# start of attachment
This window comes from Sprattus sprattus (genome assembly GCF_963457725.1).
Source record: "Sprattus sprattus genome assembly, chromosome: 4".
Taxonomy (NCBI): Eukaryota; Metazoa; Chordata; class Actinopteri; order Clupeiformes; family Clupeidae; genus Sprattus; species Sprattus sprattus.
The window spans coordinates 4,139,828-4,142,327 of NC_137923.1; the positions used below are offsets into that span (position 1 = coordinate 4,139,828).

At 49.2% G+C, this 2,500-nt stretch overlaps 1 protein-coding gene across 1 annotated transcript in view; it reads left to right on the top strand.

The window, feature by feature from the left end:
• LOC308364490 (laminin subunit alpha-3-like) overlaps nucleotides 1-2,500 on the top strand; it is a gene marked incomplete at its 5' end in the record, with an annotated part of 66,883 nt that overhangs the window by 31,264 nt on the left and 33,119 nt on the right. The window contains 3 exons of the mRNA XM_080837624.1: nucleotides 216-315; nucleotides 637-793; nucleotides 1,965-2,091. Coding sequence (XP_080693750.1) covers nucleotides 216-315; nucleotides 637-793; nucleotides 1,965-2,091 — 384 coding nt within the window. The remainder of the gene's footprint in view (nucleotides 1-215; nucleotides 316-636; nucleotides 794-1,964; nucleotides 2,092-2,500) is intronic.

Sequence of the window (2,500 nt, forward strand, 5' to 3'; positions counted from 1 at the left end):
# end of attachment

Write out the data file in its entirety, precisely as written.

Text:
This window comes from Sprattus sprattus (genome assembly GCF_963457725.1).
Source record: "Sprattus sprattus genome assembly, chromosome: 4".
Taxonomy (NCBI): Eukaryota; Metazoa; Chordata; class Actinopteri; order Clupeiformes; family Clupeidae; genus Sprattus; species Sprattus sprattus.
The window spans coordinates 4,139,828-4,142,327 of NC_137923.1; the positions used below are offsets into that span (position 1 = coordinate 4,139,828).

At 49.2% G+C, this 2,500-nt stretch overlaps 1 protein-coding gene across 1 annotated transcript in view; it reads left to right on the top strand.

The window, feature by feature from the left end:
• LOC308364490 (laminin subunit alpha-3-like) overlaps nucleotides 1-2,500 on the top strand; it is a gene marked incomplete at its 5' end in the record, with an annotated part of 66,883 nt that overhangs the window by 31,264 nt on the left and 33,119 nt on the right. The window contains 3 exons of the mRNA XM_080837624.1: nucleotides 216-315; nucleotides 637-793; nucleotides 1,965-2,091. Coding sequence (XP_080693750.1) covers nucleotides 216-315; nucleotides 637-793; nucleotides 1,965-2,091 — 384 coding nt within the window. The remainder of the gene's footprint in view (nucleotides 1-215; nucleotides 316-636; nucleotides 794-1,964; nucleotides 2,092-2,500) is intronic.

Sequence of the window (2,500 nt, forward strand, 5' to 3'; positions counted from 1 at the left end):